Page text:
Thompson - - - Turning Tricks for Colonial Kicks
Australia has long
been misrepresented in the fine art tradition by Europeans for Europeans.
Colonial painters were so entrenched in the particular European style
that it was almost impossible for them to render images of the land
without applying this romanticism. Their motivation was to transform
the Australian landscape from alien to familiar through an aesthetic
vocabulary within which they operated. This imposition upon the landscape
constituted a cultural conquest and manipulated the realities of Australia's
population and geography.
The relationship between colonial representations of the landscape necessarily
involved an editorial process equivalent to pornography. This practice
of exclusion results in outcomes of self-gratification for Europeans
and one of exile for indigenous people.
It was not until late 1800's that a uniquely Australian style would
be born in Melbourne and championed as … the first identifiable
national school. The Heidelberg School represented a new-found hope
that was to untangle Australia's identity from the shackles of imperialism
and its colonial past. The focus was on this new generation that would
consecrate an absolute affinity with the land through their work. And
yet, traditional cultural Aboriginal art had been doing this for time
immemorial and remains the nations most distinctive movement.
The European framework of fine art reduced traditional cultural practice
to an anthropological context. Aboriginal art was removed from communities
and contained within the jurisdiction of national institutions. Indigenous
people have been, like our art, exiled and contained under the jurisdiction
of an alien authority. For indigenous people access to our culture must
be negotiated through a European bureaucracy.
For indigenous persons to authenticate themselves we must conform to
Eurocentric definitions. An Aboriginal cannot be an Aboriginal, you
must be of Aboriginal extraction or descent. If we were to comply to
aesthetic principles of Blakness inflicted by European imagination the
solarium industry would boom, perming each others hair would be a popular
cosmetic pastime and most of us would develop rheumatoid arthritis in
one leg, due to forever assuming our one legged stance.
The Eurocentric assessment of Blakness for Aborigines is something that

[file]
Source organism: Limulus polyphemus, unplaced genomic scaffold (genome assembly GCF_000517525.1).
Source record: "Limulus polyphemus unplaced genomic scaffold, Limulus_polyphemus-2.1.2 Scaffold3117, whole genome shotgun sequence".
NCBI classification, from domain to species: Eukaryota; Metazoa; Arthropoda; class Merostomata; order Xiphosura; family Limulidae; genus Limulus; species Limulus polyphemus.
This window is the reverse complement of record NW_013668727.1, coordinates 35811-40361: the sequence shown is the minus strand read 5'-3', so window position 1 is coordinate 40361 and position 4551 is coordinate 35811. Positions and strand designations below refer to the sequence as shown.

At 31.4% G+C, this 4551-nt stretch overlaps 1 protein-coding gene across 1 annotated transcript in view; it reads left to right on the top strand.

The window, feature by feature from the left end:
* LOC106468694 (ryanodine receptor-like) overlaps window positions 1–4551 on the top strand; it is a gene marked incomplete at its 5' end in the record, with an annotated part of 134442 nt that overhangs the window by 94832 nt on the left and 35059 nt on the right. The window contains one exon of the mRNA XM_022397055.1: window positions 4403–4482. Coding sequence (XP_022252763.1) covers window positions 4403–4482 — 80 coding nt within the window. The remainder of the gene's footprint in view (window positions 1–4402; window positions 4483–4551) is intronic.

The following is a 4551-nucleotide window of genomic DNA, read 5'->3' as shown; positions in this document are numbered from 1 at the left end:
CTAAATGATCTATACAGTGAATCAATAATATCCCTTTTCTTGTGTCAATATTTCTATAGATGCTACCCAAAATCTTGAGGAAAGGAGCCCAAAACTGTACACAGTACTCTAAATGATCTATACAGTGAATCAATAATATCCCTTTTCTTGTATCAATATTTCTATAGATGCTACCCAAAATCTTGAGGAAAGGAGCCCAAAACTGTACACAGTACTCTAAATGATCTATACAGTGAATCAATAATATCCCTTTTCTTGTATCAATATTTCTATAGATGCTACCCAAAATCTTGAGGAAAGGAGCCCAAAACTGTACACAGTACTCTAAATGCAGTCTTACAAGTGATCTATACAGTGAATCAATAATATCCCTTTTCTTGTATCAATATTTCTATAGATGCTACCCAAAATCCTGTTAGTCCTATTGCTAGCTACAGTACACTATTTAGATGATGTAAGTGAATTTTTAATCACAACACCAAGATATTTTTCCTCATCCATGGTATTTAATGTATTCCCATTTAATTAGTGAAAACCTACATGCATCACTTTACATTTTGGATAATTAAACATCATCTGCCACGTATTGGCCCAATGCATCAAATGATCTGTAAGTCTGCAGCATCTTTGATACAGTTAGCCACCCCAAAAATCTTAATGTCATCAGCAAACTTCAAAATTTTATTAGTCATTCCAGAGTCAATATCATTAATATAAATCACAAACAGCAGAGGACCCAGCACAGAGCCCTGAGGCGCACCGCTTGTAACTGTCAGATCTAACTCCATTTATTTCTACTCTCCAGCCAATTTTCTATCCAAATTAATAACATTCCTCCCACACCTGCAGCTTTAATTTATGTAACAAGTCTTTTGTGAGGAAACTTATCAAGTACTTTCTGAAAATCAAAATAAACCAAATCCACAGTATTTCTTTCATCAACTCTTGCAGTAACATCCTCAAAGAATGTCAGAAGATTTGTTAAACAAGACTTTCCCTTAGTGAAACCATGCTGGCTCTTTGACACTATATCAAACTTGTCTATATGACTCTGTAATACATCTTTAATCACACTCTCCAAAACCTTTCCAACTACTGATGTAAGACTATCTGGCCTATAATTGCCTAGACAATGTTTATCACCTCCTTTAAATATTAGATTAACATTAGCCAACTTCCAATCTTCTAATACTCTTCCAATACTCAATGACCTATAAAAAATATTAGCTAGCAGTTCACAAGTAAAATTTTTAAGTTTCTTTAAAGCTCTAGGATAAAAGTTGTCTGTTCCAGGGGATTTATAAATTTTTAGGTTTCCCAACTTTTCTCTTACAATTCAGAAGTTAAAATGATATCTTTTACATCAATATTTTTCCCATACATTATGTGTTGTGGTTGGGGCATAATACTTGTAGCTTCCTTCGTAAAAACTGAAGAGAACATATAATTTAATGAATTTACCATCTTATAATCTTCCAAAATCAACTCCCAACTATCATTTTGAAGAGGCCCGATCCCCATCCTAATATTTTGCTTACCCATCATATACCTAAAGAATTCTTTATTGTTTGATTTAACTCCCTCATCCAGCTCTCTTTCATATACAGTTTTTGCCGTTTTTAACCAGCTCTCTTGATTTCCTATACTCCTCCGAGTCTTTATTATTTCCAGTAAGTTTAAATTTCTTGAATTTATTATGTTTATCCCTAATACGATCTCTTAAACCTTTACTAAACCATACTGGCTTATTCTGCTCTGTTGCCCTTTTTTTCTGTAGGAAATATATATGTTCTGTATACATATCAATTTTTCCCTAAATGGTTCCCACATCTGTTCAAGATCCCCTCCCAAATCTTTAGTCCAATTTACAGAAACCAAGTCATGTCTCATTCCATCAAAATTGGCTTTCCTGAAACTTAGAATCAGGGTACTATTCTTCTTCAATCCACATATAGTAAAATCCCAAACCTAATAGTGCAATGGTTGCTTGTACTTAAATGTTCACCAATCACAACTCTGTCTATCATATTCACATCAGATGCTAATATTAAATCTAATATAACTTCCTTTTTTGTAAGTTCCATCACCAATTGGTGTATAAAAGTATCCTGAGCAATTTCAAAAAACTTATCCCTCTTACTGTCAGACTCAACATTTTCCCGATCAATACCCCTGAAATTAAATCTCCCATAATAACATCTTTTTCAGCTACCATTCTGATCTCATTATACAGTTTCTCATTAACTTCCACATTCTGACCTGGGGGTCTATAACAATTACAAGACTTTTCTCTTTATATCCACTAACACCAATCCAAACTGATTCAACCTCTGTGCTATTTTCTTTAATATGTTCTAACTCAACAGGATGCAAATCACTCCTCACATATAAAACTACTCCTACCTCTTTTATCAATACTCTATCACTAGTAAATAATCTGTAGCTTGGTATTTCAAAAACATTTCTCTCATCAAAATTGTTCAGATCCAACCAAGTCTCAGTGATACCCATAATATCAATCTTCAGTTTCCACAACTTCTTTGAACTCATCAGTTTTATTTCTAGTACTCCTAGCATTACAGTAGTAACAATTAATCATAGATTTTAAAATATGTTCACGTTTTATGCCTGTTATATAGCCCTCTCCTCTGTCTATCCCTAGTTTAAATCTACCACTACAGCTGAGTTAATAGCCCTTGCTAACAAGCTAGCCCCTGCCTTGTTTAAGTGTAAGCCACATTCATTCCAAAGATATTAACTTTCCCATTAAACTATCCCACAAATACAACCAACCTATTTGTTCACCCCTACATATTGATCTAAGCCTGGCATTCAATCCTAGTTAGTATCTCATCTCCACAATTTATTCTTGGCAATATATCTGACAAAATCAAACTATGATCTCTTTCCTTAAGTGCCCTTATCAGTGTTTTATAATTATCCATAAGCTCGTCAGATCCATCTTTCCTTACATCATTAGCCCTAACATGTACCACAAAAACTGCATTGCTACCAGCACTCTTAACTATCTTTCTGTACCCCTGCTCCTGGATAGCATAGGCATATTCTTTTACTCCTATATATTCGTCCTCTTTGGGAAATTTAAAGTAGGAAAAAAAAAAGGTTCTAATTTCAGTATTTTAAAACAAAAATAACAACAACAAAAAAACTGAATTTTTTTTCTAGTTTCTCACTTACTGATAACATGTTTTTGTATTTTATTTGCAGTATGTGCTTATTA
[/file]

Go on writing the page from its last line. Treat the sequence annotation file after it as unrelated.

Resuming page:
has permeated indigenous society, that to be Aboriginal you must suffer
or have suffered within a Eurocentric system.
Adrian Piper, an African American Artist / Philosopher describes this
phenomenon within America:
"I have sometimes met blacks socially who, as a condition of social
acceptance of me, require me to prove my blackness by passing the Suffering
Test: They recount at length their recent experiences of racism and
then wait expectantly, sceptically, for me to match theirs with mine.
Mistaking these situations for a different one in which an exchange
of shared experiences is part of the bonding process.
This idea of Blakness is an 'either', 'or' policy and for Europeans
it is easier to polarise Blak identity than to recognise contemporary
indigenity as a multicultural concept.
It would not be until the culture wars of the 1980's and 1990's that
the symbolism of the Blak/colonised body would enter great public debate
and scrutiny on an international level, especially in America. However
this trend translated to Australia as a new generation of urban Aboriginal
artists entered the international fields of performance, photography
This was an entirely new genre for Australian art and the placement
of Aborigines in metropolitan areas in non-traditional context, Aborigines
were making art for Aborigines by Aborigines.
To be 'urban', 'Aboriginal' and active in society but retain an indigenous
identity is considered a volatile combination. Aborigines in urban environs
are most political and dangerous to the establishment when we are simply
Christian Thompson 2003
Emotional Striptease 2002
Projected Dissolving Images
Courtesy of the Artist